In addition to the four commonly known saxophones (soprano, alto, tenor, baritone), the sax family actually has five other siblings: the sopranissimo (or soprillo), sopranino, bass, contra bass and subcontra bass saxophones.
Although you might not see these other saxophones played regularly (or maybe ever!), they do exist. The sopranissimo saxophone’s range is exactly one octave higher than the soprano saxophone, and the subcontra bass saxophone’s range is a whopping two octaves below the tenor saxophone. This is probably why we don’t see (or hear) them very often. The inventor of the saxophone, Adolphe Sax, also created the C and F saxophones which are extremely uncommon today.
The standard saxophone has 23 keys
That’s a lot of keys! Some of these keys are played with the fingertips, and some of them are played with the palms of the hand. Because you can’t see your hands when you play the saxophone (unless you’re looking in a mirror), muscle memory is very important. Some saxophones are manufactured with a high F# or high G key, and many baritone saxophones come with a low A key.
Saxophone reeds are made out of the plant Arundo donax, which is considered an invasive plant in the US.
The plant is native to the Mediterranean Basin and middle east Asia, but was widely planted in subtropical regions of California to be used as roofing material. It is one of the fastest-growing terrestrial plants on Earth (up to 10 cm per day!), so even though it is tenacious, at least we won’t be running out of reeds anytime soon.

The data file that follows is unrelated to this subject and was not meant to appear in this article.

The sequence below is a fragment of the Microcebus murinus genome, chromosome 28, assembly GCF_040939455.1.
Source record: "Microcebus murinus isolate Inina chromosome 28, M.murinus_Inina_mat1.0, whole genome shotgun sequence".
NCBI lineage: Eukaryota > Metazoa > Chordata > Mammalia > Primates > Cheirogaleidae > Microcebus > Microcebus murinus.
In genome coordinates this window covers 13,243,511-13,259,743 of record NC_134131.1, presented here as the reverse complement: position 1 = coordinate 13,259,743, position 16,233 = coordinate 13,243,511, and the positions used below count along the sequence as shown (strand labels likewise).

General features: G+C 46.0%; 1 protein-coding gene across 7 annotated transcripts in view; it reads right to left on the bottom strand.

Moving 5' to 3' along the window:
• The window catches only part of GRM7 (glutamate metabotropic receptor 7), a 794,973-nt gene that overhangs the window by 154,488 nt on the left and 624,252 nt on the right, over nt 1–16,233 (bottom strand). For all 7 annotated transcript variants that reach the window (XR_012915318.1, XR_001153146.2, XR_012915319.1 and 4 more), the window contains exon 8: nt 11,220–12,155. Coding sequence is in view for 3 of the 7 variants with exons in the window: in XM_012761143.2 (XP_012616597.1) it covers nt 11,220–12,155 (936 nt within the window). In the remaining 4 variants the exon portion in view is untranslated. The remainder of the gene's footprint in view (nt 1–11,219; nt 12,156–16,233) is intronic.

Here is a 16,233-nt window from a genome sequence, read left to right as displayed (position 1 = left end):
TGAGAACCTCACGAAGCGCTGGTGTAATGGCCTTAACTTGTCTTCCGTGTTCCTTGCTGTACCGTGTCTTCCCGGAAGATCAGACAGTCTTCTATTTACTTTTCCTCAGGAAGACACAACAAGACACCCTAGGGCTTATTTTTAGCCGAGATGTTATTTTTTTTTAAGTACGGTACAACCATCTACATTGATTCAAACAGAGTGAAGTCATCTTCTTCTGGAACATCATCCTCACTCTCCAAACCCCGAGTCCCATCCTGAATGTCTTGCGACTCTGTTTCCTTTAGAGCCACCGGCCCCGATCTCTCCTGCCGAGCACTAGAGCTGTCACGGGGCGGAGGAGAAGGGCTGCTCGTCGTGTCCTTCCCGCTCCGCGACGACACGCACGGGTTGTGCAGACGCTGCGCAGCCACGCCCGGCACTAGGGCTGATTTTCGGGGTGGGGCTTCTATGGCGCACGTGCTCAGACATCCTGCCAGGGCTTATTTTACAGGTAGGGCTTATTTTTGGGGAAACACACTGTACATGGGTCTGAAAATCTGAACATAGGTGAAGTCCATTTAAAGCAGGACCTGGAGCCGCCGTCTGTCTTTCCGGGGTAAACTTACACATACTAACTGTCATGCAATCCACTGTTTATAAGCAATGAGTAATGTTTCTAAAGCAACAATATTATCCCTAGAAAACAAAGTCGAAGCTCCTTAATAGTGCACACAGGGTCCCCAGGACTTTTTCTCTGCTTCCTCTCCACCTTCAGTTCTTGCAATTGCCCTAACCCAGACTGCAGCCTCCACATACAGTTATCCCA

There is such a thing as a slide saxophone
...but you probably won’t see this very often, if ever. It was a quirky invention of the early 20th century, and it never really caught on. It was apparently created by a man by the name of Lawrence Leo “Snub” Mosley, who was primarily a trombone player. It can be played with either a saxophone mouthpiece or a trombone mouthpiece.
Saxophone mouthpieces are made out of a variety of materials, not just hard rubber and metal
Hard rubber (or ebonite) mouthpieces are very common, along with metal mouthpieces (and plastic if you’ve just bought your first student model horn). Saxophone mouthpieces are also sometimes made out of wood which gives the saxophone a warm tone, and even crystal which gives the saxophone a very bright sound with excellent projection.
About the author
Laura Ouellette is a Conservatory of Music program manager by day and sax performing band member by night.
We acknowledge that the land on which we gather in Treaty Six Territory is the traditional gathering place for many Indigenous people. We honour and respect the history, languages, ceremonies and culture of the First Nations, Métis and Inuit who call this territory home.